Wimple Winch

The renamed band consisted of an altered lineup of Arendes, Christopolus, John Kelman on lead guitar and newcomer Barrie Ashall on bass guitar. The name change was brought about as a result of the band's addition of heavier and more psychedelic components into their music.[4] Auditions for the bass player were intensive, and were met with several failures, with Keith Shepherd staying on until Barrie Ashall managed to stand out among the other candidates. Within a few gigs after returning to performing, the band encountered their future manager, Mike Carr. Carr was opening a club in Stockport called "The Sinking Ship", and proposed that Wimple Winch become the house band. They accepted, under the conditions that they were guaranteed one performance per week, use of the property for rehearsals, and living quarters. The club, along with the band, established itself when Wimple Winch opened for The Jimi Hendrix Experience at the venue.[5]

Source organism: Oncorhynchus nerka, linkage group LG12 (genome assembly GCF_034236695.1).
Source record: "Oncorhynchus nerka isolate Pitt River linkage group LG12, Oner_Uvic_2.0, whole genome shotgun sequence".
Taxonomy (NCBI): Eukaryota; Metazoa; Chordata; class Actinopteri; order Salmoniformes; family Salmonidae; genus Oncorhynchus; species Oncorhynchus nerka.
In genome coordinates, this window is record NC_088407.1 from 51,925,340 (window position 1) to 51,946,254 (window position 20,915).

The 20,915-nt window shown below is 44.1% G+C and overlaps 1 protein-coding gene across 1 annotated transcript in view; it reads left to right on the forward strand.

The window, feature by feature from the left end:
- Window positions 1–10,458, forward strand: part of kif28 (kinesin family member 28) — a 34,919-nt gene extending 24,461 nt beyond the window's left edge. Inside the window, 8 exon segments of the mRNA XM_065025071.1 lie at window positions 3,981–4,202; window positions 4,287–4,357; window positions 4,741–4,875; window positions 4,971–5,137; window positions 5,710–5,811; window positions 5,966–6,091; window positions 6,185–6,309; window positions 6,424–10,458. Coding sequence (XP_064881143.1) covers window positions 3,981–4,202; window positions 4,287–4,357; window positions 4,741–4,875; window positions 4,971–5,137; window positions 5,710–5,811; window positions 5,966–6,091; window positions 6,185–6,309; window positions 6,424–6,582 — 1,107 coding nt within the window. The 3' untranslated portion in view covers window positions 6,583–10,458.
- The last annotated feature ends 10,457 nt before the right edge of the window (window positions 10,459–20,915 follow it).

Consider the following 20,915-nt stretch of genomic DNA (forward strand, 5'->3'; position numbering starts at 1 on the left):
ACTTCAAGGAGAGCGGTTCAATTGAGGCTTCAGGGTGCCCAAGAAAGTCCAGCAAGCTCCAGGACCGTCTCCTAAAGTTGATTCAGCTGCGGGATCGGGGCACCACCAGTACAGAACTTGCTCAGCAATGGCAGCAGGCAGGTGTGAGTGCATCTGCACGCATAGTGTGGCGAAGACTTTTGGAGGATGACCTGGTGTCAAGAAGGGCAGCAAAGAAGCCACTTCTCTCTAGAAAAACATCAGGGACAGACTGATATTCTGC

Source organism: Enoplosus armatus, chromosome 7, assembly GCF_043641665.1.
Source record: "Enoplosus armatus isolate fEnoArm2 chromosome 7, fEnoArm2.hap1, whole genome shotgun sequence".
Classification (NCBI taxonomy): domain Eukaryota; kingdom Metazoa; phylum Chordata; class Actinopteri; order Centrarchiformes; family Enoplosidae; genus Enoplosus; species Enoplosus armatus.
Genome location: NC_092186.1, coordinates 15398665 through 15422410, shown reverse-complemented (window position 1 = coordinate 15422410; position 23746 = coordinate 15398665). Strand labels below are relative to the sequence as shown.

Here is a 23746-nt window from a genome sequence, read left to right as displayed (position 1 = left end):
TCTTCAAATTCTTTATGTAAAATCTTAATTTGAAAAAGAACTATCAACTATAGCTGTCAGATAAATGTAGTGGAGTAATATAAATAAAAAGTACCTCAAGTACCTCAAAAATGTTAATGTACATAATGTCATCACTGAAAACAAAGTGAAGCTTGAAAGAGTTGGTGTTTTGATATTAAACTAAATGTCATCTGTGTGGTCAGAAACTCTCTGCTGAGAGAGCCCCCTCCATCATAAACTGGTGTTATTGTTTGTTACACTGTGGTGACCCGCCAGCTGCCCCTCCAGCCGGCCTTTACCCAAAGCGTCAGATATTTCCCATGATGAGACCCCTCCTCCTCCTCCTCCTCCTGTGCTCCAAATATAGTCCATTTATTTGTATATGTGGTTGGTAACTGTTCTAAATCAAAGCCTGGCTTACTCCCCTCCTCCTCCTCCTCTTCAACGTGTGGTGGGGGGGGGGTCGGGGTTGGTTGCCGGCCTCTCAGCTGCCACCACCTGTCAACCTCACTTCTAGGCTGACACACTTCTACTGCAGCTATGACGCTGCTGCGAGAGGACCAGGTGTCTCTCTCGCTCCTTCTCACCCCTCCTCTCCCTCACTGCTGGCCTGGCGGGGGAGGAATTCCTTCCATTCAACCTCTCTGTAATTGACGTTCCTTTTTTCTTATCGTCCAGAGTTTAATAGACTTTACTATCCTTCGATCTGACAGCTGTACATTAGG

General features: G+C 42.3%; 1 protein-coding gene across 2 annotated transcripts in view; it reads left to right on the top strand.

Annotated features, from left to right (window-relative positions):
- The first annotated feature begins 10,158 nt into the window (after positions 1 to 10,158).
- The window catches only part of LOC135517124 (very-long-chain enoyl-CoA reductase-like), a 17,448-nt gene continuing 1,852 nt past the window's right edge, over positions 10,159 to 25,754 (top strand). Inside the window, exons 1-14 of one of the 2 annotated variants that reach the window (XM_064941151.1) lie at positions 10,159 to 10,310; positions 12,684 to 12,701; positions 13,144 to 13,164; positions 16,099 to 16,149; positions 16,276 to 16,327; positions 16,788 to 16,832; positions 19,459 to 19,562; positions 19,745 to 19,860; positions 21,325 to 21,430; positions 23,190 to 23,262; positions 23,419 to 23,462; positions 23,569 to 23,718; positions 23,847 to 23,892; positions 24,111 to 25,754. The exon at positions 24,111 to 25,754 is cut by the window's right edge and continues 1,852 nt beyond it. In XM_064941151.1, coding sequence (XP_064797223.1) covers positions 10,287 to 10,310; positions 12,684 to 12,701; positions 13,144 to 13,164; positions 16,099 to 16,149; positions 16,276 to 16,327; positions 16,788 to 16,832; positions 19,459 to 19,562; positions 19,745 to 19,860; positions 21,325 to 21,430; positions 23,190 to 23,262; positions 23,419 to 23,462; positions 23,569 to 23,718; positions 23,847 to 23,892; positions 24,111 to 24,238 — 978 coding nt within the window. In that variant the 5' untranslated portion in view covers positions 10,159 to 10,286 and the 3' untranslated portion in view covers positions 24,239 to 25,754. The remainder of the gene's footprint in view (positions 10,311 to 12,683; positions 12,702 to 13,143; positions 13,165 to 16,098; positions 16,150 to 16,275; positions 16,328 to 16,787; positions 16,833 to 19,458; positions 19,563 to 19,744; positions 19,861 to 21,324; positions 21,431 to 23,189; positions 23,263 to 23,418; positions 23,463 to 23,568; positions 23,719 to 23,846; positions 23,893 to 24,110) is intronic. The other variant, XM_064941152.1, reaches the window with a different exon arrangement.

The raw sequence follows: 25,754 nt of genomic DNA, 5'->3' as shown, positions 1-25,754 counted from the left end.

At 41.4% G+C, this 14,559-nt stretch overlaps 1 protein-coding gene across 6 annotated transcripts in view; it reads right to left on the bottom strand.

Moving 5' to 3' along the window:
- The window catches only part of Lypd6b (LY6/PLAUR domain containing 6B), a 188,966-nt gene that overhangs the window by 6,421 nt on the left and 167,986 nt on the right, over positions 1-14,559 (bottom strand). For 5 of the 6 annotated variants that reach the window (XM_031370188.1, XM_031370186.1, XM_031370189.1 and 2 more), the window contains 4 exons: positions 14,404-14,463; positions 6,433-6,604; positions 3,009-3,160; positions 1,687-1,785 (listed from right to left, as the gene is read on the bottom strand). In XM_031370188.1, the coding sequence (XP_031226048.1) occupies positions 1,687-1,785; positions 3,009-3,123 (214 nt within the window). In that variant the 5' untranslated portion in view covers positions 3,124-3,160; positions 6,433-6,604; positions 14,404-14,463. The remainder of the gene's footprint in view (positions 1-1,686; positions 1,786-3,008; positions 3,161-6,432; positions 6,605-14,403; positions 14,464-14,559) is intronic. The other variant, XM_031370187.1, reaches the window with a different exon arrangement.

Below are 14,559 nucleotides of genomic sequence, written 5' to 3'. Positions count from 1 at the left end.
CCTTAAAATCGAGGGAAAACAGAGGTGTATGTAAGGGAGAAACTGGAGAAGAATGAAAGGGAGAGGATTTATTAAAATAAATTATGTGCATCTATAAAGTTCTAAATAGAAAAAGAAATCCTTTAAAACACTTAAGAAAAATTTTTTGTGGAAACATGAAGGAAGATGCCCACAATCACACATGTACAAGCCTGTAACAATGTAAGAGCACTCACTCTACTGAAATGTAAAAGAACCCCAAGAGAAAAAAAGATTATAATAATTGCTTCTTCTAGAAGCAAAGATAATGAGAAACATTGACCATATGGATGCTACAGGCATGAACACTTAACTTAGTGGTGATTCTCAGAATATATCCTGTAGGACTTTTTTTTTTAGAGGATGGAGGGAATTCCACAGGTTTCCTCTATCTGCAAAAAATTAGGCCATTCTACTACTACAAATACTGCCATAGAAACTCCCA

An associate of Fontana Records watched Wimple Winch perform, and signed the group to record at Philips Studios in Stanhope Place in March 1966. Recording occurred over a few days as the band completed demos for their debut single. They choose "What's Been Done" as their first release. It received heavy local support and was listed as a "climber" by Radio London in April 1966, but still failed to chart.[6] Before their next release, Kelman worked on side projects including on recordings with Wayne Fontana's backing group, The Opposition. For their second release, the band choose "Save My Soul", which incorporated a protopunk structure. The single was immensely popular locally upon its 17 June 1966 release, but was unsuccessful nationally. "Save My Soul" has been recognized as one of the more innovative tracks of the Mersey beat scene, and was later immortalized on the compilation album, Nuggets II: Original Artyfacts from the British Empire and Beyond, 1964-1969.[7][8]